REMEDIES - HYPOTHETICAL PROBLEM.docx - Student Number 43256856 HYPOTHETICAL PROBLEM Question 1 The issue to be determined is whether Tom meets the

REMEDIES - HYPOTHETICAL PROBLEM.docx - Student Number...

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Student Number: 43256856 HYPOTHETICAL PROBLEM Question 1 The issue to be determined is whether Tom meets the elements required to receive compensatory damages in tort, whether he is likely to have a successful claim and what damages he can receive. In order for Tom to receive compensatory damages, it must be established that Tom has a tortious cause of action; Antonia’s tort has caused Tom’s loss; Tom’s loss is not too remote; and Tom has not breached his duty to mitigate unnecessary loss. As Antonia has accepted liability for Tom’s injuries, she has accepted the legal responsibility that her actions caused Tom’s injuries. This indicates that the first 3 elements should be assumed to have been proven and accepted, however as the burden of proof of the last element is on the defendant, Antonia must prove on the balance of probabilities that Tom breached his duty to mitigate the losses flowing from Antonia’s wrong. Mitigation In claims such as Tom’s, the aim of personal injury laws is to uphold the principle of restitutio in integrum , which aims to compensate the defendant, placing them in the position they would be in as if the tort had never occurred. 1 In this case, Antonia would argue contributory negligence as Tom was wearing headphones whilst passing under her window, arguably causing him to not hear the fight between Antonia and Lisa. If contributory negligence is found to be present, the damages recoverable are to be reduced by an extent that the court sees just and equitable, having regard to the share in responsibility. 2 The New South Wales Court of Appeal suggests that people should take responsibility for their own lives and safety, 3 this is upheld through legislation that most Australian jurisdictions have upheld, 1 Livingstone v Rawyards Coal Co (1880) 5 App Cas 25, at 39. 2 Law Reform (Miscellaneous Provisions) Act 1965 (NSW) s 9(1). 3 Boral Bricks Pty Ltd v Cosmidis (No 2) [2014] NSWCA 139 at [78] –[100]. 1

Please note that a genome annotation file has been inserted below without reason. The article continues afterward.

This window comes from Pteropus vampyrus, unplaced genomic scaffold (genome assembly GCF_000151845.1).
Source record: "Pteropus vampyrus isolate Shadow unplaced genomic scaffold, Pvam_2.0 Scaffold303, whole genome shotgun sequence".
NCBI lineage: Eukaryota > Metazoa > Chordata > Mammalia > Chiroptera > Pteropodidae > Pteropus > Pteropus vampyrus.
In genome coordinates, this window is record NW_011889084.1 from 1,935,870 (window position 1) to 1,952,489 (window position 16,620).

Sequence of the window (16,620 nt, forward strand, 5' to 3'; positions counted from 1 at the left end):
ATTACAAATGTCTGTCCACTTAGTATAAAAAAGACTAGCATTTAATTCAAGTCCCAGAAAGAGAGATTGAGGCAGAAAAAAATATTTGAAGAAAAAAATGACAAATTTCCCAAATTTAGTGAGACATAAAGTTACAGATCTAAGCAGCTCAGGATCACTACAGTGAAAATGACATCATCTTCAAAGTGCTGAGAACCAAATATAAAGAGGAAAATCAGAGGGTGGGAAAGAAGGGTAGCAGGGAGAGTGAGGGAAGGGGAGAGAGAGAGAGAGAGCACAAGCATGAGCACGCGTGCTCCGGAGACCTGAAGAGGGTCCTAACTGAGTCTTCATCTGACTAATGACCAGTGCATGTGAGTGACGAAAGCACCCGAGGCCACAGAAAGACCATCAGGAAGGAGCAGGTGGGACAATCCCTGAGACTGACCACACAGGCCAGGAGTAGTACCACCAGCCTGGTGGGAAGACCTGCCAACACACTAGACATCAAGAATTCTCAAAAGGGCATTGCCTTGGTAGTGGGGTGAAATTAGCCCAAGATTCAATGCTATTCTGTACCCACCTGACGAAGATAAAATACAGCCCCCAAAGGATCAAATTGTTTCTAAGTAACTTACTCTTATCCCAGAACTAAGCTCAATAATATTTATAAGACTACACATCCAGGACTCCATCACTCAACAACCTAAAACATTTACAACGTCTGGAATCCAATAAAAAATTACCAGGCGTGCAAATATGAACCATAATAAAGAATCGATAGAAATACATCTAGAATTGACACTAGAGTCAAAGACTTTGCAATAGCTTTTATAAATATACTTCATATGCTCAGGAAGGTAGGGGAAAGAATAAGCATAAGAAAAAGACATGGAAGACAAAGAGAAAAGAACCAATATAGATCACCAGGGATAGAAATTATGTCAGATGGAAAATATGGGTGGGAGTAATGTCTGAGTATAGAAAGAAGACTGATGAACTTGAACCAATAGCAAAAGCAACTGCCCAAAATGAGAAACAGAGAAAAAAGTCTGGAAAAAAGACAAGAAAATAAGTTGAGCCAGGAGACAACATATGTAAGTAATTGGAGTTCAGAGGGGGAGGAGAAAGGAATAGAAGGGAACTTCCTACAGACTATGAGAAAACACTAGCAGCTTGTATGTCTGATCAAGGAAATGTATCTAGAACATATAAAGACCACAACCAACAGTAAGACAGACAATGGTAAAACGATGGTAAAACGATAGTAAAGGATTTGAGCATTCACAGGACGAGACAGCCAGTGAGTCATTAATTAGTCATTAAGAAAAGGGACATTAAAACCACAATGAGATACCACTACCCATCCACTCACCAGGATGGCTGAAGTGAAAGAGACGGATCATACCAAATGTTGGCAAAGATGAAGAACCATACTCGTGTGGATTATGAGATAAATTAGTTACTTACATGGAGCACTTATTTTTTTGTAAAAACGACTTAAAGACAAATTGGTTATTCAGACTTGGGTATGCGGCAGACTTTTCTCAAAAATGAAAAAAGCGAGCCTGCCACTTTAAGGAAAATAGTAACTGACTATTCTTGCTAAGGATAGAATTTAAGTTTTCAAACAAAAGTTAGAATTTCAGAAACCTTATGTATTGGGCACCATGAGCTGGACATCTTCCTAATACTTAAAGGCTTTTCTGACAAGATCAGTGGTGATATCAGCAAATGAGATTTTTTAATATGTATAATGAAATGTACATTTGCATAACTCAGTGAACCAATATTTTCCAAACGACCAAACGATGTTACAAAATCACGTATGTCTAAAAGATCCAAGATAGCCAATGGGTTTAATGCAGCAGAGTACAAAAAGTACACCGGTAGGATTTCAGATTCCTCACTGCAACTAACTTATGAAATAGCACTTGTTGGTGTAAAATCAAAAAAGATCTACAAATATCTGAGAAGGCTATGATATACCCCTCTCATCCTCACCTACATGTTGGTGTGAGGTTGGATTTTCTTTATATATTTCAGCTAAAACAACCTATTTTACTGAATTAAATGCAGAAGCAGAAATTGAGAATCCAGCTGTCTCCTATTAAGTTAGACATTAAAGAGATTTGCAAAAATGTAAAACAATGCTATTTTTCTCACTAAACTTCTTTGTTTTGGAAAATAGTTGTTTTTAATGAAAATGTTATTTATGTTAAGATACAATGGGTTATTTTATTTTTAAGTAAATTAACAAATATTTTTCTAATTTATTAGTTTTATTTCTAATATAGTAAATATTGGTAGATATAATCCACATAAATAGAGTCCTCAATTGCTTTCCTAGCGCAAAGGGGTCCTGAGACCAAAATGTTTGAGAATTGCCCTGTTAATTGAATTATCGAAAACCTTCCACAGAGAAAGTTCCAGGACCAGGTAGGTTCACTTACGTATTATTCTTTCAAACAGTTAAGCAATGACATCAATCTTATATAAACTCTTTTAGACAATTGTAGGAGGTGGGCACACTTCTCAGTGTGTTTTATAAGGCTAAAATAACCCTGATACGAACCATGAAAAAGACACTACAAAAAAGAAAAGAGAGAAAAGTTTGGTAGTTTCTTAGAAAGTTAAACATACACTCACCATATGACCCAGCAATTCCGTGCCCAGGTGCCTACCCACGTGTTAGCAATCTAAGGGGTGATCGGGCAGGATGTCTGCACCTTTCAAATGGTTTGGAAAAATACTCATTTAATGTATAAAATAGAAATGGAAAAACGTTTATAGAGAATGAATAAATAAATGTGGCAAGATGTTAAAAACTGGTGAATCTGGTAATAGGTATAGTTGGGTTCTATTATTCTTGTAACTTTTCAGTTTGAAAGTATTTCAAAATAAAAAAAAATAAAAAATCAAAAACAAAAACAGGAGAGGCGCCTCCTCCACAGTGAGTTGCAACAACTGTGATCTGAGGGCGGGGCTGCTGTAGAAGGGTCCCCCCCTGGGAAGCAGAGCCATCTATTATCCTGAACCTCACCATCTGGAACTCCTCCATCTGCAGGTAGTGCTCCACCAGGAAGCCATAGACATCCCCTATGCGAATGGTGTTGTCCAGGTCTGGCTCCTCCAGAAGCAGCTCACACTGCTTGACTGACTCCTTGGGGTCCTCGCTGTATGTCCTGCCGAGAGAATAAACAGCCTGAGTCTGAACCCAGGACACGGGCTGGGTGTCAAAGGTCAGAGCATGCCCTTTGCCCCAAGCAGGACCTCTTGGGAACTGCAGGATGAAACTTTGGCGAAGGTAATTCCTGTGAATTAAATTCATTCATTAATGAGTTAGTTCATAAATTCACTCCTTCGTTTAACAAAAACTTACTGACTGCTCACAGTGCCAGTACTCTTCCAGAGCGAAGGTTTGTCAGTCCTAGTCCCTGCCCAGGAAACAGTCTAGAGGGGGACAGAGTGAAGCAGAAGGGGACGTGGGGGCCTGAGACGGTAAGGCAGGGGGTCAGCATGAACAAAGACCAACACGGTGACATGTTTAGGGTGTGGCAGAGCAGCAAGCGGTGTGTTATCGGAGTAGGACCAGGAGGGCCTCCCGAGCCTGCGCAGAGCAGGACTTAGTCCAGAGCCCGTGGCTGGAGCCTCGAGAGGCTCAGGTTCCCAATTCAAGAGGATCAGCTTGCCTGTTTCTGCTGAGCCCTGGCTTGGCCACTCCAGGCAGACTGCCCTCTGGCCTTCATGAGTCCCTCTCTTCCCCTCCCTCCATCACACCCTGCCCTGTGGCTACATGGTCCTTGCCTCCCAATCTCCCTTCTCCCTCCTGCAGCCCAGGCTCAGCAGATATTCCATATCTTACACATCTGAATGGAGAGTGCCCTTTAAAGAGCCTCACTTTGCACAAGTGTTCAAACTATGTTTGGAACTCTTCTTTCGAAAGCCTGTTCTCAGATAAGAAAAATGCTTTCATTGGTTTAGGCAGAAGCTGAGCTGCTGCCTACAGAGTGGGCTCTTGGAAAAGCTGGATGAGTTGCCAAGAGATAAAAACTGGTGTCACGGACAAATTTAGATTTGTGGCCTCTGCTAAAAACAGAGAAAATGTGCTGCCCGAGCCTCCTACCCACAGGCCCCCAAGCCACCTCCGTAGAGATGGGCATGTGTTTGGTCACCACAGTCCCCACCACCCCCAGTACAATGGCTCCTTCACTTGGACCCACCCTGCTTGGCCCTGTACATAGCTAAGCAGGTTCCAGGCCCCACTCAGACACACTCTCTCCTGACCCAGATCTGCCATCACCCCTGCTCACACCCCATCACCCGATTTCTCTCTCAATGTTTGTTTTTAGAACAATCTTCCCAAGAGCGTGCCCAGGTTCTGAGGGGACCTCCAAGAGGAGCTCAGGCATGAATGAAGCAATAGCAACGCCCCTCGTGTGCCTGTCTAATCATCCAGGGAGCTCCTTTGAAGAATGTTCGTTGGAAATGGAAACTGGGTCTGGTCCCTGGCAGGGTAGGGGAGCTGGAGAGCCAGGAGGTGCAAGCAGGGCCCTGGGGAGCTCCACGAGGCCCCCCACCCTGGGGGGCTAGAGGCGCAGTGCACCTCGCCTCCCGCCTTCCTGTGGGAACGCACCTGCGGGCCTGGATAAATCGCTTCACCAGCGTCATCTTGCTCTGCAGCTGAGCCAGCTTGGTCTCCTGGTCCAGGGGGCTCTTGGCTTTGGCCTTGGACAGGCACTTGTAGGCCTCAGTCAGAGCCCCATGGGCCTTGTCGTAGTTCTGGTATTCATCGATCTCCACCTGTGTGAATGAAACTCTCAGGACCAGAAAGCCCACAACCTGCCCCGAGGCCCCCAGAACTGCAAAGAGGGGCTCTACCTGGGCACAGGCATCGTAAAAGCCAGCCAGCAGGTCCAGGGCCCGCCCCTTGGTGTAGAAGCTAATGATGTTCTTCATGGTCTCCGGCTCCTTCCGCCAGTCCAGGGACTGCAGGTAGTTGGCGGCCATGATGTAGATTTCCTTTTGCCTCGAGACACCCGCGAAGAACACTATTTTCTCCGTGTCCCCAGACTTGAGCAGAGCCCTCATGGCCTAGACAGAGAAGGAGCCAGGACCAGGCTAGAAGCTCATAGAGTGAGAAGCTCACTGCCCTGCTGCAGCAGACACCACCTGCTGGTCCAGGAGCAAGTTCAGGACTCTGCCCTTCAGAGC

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Student Number: 43256856 where contributory negligence may reduce the amount of damages completely if it is just and equitable to do so. 4 Based on the aforementioned application within the courts, it is advised that due to the court’s strict application of the objective-subjective nature of the test for contributory negligence, 5 Tom may have his damages reduced due to his share of culpability for his injuries, done so on the judge’s discretion. The Australian Capital Territory Supreme Court has previously found in multiple cases that contributory negligence was present where the plaintiff was wearing earphones at the time of the injury, 6 one case reducing the award for damages by 75%. 7 Tom is likely to argue that due to the recurring nature of such big fights between Antonia and Lisa, her culpability in the injury should be at a much higher percentage than his (Tom will argue against any culpability) when assessing damages due to the amount of times that Antonia may have thrown a suitcase from the window.
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